ProdMinds #14 — Vivek Shivaswamy

I believe if you’ve understood the problem well, then building the right product is just one step away. And understanding the problem well is only possible by closely listening to the customers.

2 years ago   •   5 min read

Samet Ozkale
Prodminds by Producter

Team Producter: Would you tell us a bit about you and your career path in product management?

Hi, I am Vivek, a product leader by profession and an avid traveler by passion. I’ve close to 9 years of experience building both B2C and B2B products in domains such as IoT, Mobility, SaaS, Edtech & HR-Tech.

My career path in product management was not a very straightforward path. Like everyone else, the ride was a bit bumpy with a lot of twists. My first exposure to product mgmt was when I got a chance to intern at Microsoft during my MBA as a Program Manager Intern. This experience triggered my interest in product management. Unfortunately, after my MBA I did not get a role in the product (product mgmt wasn’t trending those days, so very minimum opportunities were available) and I ended up in a strategy role in the Technology Sensing/Planning team at Samsung. I used to research the trending technologies and create a 3-5 year roadmap. After this, I experimented in different roles such as Strategic Partnerships, Open Innovation, Business Development & Ecosystem Evangelism for the next 2-3 years where I got a chance to talk to a lot of founders, build a few prototypes as a pseudo-PM, speak at multiple events, head a business sub-committee & more.

Later, when I came to know that there was an internal training planned on product mgmt, I was the first one to apply. And when I learned that a new product mgmt team was being formed, I was again the first one to submit interest. All the different roles I tried and the skills/experience I gained along the way helped me in creating a solid pitch for the PM role backed by some good recommendations from my managers and I finally got in.

So one piece of advice I always give to all Aspiring Product Managers is to have a goal and work towards it. Whether it is becoming a product manager or working at your dream company, you’ll have to make your way towards it. Explore all the opportunities that come towards you and pick up learnings along the way.

Team Producter: Which part of being a Lead Product Manager is the most challenging for you?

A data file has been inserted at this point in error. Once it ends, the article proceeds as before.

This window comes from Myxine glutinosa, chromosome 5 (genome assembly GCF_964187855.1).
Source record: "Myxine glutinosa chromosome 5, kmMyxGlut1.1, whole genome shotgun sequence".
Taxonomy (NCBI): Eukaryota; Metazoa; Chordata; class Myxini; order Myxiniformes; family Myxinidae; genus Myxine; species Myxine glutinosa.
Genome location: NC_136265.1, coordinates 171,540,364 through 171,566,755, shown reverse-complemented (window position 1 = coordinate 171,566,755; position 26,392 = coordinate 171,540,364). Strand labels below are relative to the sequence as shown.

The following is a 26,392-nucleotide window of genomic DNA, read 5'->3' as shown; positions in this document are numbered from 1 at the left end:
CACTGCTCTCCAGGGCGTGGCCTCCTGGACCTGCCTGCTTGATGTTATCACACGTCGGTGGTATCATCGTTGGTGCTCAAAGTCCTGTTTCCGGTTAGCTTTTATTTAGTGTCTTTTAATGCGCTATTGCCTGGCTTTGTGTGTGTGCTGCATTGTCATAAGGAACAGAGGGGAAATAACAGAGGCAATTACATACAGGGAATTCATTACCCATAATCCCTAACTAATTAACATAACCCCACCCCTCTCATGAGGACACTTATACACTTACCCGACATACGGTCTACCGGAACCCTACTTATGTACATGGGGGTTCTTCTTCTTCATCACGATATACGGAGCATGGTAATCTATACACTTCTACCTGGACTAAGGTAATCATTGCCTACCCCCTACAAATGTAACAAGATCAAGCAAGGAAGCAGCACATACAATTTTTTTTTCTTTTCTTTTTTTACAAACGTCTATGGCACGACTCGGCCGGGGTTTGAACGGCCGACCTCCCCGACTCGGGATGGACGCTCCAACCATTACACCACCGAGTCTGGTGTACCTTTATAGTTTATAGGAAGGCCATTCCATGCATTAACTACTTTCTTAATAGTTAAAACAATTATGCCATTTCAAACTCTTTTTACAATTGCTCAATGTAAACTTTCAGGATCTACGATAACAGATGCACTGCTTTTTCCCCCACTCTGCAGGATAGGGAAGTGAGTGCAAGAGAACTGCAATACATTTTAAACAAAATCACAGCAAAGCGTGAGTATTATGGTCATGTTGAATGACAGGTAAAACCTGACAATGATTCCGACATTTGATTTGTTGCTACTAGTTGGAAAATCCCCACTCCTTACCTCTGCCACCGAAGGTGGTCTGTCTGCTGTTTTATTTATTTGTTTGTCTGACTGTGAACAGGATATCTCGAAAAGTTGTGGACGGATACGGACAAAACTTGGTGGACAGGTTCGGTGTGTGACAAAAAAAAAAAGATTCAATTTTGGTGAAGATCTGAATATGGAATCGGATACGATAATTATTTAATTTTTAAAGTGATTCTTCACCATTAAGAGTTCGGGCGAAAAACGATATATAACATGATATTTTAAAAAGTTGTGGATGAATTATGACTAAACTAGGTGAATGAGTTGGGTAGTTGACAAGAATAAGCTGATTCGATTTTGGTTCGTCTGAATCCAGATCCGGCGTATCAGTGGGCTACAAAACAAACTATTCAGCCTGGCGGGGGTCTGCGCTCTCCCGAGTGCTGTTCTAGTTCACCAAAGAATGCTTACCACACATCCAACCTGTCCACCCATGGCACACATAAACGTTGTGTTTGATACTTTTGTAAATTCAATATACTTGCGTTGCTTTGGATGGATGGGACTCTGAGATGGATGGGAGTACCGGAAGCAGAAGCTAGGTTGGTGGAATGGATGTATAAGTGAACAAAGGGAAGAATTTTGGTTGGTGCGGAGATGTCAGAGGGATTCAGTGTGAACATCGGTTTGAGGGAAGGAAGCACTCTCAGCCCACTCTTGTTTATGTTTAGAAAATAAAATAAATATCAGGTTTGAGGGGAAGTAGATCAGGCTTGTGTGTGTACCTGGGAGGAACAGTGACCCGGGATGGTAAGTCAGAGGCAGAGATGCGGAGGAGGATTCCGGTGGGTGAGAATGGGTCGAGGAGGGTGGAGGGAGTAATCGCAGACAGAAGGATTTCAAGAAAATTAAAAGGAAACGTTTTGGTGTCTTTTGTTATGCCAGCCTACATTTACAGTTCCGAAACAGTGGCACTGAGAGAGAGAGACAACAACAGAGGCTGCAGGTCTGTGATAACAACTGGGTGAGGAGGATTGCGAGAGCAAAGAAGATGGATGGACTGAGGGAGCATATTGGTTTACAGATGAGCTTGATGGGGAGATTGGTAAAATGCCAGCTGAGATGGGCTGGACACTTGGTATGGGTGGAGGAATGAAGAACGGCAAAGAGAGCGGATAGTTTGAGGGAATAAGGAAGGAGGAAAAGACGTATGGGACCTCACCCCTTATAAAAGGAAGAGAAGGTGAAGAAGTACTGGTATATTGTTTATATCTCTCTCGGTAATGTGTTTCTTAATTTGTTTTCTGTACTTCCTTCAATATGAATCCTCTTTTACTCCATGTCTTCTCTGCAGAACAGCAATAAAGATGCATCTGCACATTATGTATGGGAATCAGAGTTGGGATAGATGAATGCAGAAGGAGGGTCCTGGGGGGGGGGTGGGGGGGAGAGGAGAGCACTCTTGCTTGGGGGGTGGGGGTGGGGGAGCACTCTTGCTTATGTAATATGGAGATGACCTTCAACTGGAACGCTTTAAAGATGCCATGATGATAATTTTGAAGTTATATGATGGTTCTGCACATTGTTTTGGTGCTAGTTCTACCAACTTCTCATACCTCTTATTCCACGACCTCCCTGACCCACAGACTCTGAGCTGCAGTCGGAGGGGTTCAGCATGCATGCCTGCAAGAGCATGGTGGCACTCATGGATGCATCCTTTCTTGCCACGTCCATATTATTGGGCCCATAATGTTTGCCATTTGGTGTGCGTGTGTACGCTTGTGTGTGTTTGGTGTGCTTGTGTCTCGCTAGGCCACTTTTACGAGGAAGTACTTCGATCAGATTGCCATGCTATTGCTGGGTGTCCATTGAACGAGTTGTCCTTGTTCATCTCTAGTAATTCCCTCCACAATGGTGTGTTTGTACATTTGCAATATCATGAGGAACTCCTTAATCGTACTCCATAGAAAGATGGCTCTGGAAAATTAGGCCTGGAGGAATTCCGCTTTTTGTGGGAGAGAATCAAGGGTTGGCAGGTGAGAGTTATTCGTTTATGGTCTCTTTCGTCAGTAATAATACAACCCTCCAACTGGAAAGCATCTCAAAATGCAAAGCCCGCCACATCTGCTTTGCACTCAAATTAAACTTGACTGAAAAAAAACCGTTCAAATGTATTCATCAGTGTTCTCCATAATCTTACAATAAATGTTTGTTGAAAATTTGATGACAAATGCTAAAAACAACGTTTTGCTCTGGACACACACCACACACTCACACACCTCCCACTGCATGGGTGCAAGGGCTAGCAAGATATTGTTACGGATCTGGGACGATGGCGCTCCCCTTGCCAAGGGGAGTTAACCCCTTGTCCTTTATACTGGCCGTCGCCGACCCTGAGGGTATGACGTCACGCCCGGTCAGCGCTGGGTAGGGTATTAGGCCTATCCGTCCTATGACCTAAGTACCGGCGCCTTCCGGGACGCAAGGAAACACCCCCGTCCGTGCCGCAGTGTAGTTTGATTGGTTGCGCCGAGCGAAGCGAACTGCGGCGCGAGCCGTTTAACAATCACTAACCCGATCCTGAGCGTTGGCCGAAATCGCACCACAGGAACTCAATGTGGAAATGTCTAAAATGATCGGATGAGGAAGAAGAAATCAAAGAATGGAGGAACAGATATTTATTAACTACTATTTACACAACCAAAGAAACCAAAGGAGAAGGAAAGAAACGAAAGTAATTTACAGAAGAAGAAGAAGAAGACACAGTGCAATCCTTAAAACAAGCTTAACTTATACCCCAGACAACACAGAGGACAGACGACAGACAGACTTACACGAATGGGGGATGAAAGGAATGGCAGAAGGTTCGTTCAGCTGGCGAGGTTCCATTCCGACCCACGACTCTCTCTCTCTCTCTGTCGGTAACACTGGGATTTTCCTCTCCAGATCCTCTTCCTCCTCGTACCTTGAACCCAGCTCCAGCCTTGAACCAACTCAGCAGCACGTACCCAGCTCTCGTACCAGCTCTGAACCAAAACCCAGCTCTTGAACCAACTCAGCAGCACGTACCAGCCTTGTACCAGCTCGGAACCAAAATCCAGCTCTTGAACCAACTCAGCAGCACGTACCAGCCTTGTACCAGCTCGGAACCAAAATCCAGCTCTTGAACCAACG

As we move up in the product magamet ladder, the responsibilities change from being tactical to strategic. We get to own a bigger piece of the roadmap and are more involved in the business strategy which requires closely working with the leadership and the customers. Coming to the most challenging part, I feel it’s people management since you are not just focusing on your deliverables now but are also responsible for the collaborative success of your team. Managing a team requires an additional skill set outside of the usual product work.

Team Producter: How do you think departmental silos affect product companies? In what ways do you build and maintain relationships with stakeholders from different teams?

Departmental silos directly affect the success of the product in more than one way – creating distrust between the teams, regular miscommunication leading to back & forth, a lot of rework on the product, delays in delivery timelines, etc.

My only secret to building & maintaining a good relationship with stakeholders from different teams is to be transparent. As product managers, we are at the center of the customer, tech & business which helps us in building a bigger picture of where the product fits by connecting all the dots. It is very important to keep all the stakeholders aware of this bigger picture through constant updates including any changes, pivots & delays, and create a shared understanding. One simple hack is to do a monthly connect with all the functional stakeholders where you just update the status quo and the upcoming plan on the product/features you own.

Team Producter: When it comes to listening to your users, what's your method? Is their input considered in critical product decisions?

I believe if you’ve understood the problem well, then building the right product is just one step away. And understanding the problem well is only possible by closely listening to the customers. I believe in observing the customers and how they solve their problems today rather than directly asking them what they want. Because observing them can unlock a lot of new insights which you never could have guessed by talking to them.

So, yes – listening to users is very critical in making product decisions because end of the day we build products for customers to use. If customers don’t use the product, then there is no business. If there’s no business, there’s no company or a product manager.

Team Producter: How do you create cross-functional teams that can deliver features successfully?

I use a very simple logic – involve your stakeholders right from day 1 starting from problem discovery to product launch. This benefits in 2 ways

  1. You get new innovative ideas to solve the problem as cross-functional stakeholders bring in a different perspective and also do not have the same bias that product managers have
  2. You get the feasibility evaluated along the way giving a head start to all the stakeholders to prep on what’s expected from them and save a lot of time in review & other processes

Team Producter: What's the most helpful activity a Product Manager can perform?

The most useful activity a product manager can do would be to keep all the stakeholders updated on what’s happening with the product whether it’s a good thing or a bad thing including celebrating the small wins and retrospecting on the failures together. Building trust and relationships are very critical for PMs and that’s only possible if we over-communicate.

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